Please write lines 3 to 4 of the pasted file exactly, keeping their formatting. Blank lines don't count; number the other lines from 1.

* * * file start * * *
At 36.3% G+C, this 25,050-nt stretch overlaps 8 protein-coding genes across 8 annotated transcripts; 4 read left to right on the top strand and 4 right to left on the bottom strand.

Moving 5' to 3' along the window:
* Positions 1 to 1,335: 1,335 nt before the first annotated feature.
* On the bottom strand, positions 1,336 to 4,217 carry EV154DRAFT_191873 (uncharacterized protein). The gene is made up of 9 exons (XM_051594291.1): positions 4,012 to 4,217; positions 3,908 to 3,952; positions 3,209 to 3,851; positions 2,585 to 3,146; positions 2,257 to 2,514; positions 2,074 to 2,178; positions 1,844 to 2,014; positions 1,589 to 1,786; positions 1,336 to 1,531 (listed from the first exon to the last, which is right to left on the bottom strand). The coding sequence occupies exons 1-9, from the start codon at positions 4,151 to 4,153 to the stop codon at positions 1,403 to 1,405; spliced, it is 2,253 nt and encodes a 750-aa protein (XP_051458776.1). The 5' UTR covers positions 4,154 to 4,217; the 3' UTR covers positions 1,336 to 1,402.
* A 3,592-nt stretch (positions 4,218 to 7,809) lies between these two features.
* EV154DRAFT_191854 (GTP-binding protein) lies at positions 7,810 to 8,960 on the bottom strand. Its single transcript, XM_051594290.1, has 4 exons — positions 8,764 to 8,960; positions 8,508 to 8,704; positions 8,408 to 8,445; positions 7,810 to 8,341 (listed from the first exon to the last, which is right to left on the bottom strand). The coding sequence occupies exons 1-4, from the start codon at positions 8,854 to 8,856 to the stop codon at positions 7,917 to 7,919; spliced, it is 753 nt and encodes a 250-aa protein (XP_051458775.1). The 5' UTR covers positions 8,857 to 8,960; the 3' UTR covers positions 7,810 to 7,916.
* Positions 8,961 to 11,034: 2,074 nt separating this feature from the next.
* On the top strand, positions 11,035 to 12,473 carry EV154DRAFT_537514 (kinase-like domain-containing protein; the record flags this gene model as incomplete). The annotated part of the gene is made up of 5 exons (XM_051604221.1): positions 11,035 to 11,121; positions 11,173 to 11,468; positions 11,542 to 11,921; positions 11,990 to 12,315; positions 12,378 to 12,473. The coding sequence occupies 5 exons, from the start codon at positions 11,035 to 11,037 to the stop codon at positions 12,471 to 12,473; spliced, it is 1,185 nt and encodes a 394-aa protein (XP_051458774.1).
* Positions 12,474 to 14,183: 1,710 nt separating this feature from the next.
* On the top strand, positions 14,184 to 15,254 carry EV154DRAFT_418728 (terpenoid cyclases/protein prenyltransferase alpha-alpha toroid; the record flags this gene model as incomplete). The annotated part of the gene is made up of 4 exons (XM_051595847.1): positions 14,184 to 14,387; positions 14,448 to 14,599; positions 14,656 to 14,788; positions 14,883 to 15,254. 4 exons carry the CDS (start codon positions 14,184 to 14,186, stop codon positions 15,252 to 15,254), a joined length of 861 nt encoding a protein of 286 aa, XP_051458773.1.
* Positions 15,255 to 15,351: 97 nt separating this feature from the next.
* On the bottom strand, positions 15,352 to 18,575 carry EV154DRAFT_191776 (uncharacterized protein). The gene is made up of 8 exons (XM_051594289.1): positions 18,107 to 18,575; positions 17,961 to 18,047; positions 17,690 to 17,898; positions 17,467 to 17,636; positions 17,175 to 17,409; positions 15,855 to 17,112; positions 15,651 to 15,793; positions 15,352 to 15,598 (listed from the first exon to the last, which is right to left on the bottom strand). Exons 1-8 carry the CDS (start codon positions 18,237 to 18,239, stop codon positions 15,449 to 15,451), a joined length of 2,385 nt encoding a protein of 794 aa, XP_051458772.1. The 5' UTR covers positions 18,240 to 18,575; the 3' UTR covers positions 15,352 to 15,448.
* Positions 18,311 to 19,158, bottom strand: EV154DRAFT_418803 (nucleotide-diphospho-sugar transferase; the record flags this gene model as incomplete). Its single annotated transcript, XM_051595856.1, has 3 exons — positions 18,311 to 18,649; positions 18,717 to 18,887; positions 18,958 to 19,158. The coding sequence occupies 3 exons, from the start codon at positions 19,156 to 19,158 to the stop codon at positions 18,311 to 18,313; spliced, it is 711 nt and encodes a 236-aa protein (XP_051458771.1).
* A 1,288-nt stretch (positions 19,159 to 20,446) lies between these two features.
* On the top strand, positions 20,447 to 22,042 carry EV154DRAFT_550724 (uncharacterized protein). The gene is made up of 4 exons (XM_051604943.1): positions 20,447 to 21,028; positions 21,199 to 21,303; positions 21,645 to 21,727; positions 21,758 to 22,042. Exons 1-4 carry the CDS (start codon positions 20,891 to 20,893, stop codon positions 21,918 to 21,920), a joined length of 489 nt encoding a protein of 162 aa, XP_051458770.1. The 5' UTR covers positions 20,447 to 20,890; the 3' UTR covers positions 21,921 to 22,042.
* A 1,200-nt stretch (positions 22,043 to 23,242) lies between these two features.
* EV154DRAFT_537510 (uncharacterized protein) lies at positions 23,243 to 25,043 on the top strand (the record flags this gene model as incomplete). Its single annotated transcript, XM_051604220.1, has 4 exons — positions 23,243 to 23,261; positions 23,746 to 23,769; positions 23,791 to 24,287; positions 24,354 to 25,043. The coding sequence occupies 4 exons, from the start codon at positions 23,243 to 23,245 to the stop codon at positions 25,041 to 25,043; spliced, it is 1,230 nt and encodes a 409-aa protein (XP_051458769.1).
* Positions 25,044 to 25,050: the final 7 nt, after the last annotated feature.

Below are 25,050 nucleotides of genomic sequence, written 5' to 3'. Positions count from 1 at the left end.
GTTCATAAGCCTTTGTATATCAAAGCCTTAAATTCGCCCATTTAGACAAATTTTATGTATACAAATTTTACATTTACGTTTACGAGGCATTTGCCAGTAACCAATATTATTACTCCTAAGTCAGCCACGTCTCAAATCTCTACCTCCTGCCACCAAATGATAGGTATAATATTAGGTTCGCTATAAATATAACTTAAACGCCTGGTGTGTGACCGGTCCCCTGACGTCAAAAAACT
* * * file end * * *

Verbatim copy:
* Positions 1 to 1,335: 1,335 nt before the first annotated feature.
* On the bottom strand, positions 1,336 to 4,217 carry EV154DRAFT_191873 (uncharacterized protein). The gene is made up of 9 exons (XM_051594291.1): positions 4,012 to 4,217; positions 3,908 to 3,952; positions 3,209 to 3,851; positions 2,585 to 3,146; positions 2,257 to 2,514; positions 2,074 to 2,178; positions 1,844 to 2,014; positions 1,589 to 1,786; positions 1,336 to 1,531 (listed from the first exon to the last, which is right to left on the bottom strand). The coding sequence occupies exons 1-9, from the start codon at positions 4,151 to 4,153 to the stop codon at positions 1,403 to 1,405; spliced, it is 2,253 nt and encodes a 750-aa protein (XP_051458776.1). The 5' UTR covers positions 4,154 to 4,217; the 3' UTR covers positions 1,336 to 1,402.